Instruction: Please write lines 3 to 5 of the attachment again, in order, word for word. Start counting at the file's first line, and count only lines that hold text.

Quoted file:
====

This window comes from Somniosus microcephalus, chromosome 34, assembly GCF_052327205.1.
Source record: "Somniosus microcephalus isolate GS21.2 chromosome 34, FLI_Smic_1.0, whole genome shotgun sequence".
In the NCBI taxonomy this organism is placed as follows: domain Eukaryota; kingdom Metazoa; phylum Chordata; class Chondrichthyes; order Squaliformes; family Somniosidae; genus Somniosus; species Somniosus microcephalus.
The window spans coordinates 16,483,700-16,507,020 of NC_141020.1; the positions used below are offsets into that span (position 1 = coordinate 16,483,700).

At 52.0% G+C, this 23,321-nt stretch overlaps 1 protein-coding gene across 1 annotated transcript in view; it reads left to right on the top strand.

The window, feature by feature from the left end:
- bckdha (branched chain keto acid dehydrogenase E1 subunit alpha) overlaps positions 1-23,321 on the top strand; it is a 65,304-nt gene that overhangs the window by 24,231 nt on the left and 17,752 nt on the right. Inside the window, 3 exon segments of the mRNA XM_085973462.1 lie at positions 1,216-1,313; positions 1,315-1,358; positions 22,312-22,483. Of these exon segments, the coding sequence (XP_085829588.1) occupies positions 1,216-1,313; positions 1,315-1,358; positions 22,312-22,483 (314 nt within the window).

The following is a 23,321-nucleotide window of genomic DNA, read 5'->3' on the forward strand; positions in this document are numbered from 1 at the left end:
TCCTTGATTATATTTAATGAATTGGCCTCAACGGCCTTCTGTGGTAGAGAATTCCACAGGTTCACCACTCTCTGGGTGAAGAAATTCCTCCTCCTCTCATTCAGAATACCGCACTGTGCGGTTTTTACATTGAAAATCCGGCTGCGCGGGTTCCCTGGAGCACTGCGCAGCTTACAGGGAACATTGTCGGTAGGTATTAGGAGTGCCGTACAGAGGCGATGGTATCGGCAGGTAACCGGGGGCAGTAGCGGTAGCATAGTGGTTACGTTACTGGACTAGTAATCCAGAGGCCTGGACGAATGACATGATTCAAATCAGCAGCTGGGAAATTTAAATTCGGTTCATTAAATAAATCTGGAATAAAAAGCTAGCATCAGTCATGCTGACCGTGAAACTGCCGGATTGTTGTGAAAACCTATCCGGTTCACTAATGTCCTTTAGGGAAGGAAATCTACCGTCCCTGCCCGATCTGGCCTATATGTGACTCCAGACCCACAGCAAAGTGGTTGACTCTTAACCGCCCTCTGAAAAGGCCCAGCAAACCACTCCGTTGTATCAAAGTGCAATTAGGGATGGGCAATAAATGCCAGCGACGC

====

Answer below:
In the NCBI taxonomy this organism is placed as follows: domain Eukaryota; kingdom Metazoa; phylum Chordata; class Chondrichthyes; order Squaliformes; family Somniosidae; genus Somniosus; species Somniosus microcephalus.
The window spans coordinates 16,483,700-16,507,020 of NC_141020.1; the positions used below are offsets into that span (position 1 = coordinate 16,483,700).

At 52.0% G+C, this 23,321-nt stretch overlaps 1 protein-coding gene across 1 annotated transcript in view; it reads left to right on the top strand.